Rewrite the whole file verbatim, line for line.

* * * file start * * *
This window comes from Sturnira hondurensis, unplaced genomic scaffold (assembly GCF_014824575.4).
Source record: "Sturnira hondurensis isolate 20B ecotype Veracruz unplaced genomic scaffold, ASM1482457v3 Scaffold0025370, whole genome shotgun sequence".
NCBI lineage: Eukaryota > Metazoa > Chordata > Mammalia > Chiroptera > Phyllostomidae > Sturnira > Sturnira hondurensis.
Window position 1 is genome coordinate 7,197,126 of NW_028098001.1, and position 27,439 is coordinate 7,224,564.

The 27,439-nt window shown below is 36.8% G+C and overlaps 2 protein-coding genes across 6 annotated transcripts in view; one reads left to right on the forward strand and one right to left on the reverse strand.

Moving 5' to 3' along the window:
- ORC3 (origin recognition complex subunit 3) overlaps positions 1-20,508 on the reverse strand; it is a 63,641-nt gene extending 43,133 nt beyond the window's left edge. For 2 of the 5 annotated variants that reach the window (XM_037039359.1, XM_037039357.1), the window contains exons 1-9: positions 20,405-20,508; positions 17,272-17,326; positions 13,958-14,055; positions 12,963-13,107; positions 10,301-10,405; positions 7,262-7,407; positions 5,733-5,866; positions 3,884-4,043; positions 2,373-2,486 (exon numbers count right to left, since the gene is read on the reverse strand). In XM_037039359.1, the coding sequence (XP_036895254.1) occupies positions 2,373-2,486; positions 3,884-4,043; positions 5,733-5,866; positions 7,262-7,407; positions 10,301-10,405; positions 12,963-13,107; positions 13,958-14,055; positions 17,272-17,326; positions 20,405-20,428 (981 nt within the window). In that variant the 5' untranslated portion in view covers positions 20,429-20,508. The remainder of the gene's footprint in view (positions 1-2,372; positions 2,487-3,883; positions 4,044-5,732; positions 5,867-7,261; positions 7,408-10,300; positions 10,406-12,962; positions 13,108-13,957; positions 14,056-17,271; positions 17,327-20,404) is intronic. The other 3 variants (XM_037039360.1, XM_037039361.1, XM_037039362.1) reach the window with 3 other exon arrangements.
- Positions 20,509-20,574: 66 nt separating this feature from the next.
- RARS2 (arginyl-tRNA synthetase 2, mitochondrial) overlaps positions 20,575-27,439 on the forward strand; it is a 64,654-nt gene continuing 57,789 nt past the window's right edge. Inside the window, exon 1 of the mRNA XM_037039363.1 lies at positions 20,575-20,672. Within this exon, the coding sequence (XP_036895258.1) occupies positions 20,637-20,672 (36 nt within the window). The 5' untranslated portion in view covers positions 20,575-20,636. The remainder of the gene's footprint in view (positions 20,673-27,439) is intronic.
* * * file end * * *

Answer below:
This window comes from Sturnira hondurensis, unplaced genomic scaffold (assembly GCF_014824575.4).
Source record: "Sturnira hondurensis isolate 20B ecotype Veracruz unplaced genomic scaffold, ASM1482457v3 Scaffold0025370, whole genome shotgun sequence".
NCBI lineage: Eukaryota > Metazoa > Chordata > Mammalia > Chiroptera > Phyllostomidae > Sturnira > Sturnira hondurensis.
Window position 1 is genome coordinate 7,197,126 of NW_028098001.1, and position 27,439 is coordinate 7,224,564.

The 27,439-nt window shown below is 36.8% G+C and overlaps 2 protein-coding genes across 6 annotated transcripts in view; one reads left to right on the forward strand and one right to left on the reverse strand.

Moving 5' to 3' along the window:
- ORC3 (origin recognition complex subunit 3) overlaps positions 1-20,508 on the reverse strand; it is a 63,641-nt gene extending 43,133 nt beyond the window's left edge. For 2 of the 5 annotated variants that reach the window (XM_037039359.1, XM_037039357.1), the window contains exons 1-9: positions 20,405-20,508; positions 17,272-17,326; positions 13,958-14,055; positions 12,963-13,107; positions 10,301-10,405; positions 7,262-7,407; positions 5,733-5,866; positions 3,884-4,043; positions 2,373-2,486 (exon numbers count right to left, since the gene is read on the reverse strand). In XM_037039359.1, the coding sequence (XP_036895254.1) occupies positions 2,373-2,486; positions 3,884-4,043; positions 5,733-5,866; positions 7,262-7,407; positions 10,301-10,405; positions 12,963-13,107; positions 13,958-14,055; positions 17,272-17,326; positions 20,405-20,428 (981 nt within the window). In that variant the 5' untranslated portion in view covers positions 20,429-20,508. The remainder of the gene's footprint in view (positions 1-2,372; positions 2,487-3,883; positions 4,044-5,732; positions 5,867-7,261; positions 7,408-10,300; positions 10,406-12,962; positions 13,108-13,957; positions 14,056-17,271; positions 17,327-20,404) is intronic. The other 3 variants (XM_037039360.1, XM_037039361.1, XM_037039362.1) reach the window with 3 other exon arrangements.
- Positions 20,509-20,574: 66 nt separating this feature from the next.
- RARS2 (arginyl-tRNA synthetase 2, mitochondrial) overlaps positions 20,575-27,439 on the forward strand; it is a 64,654-nt gene continuing 57,789 nt past the window's right edge. Inside the window, exon 1 of the mRNA XM_037039363.1 lies at positions 20,575-20,672. Within this exon, the coding sequence (XP_036895258.1) occupies positions 20,637-20,672 (36 nt within the window). The 5' untranslated portion in view covers positions 20,575-20,636. The remainder of the gene's footprint in view (positions 20,673-27,439) is intronic.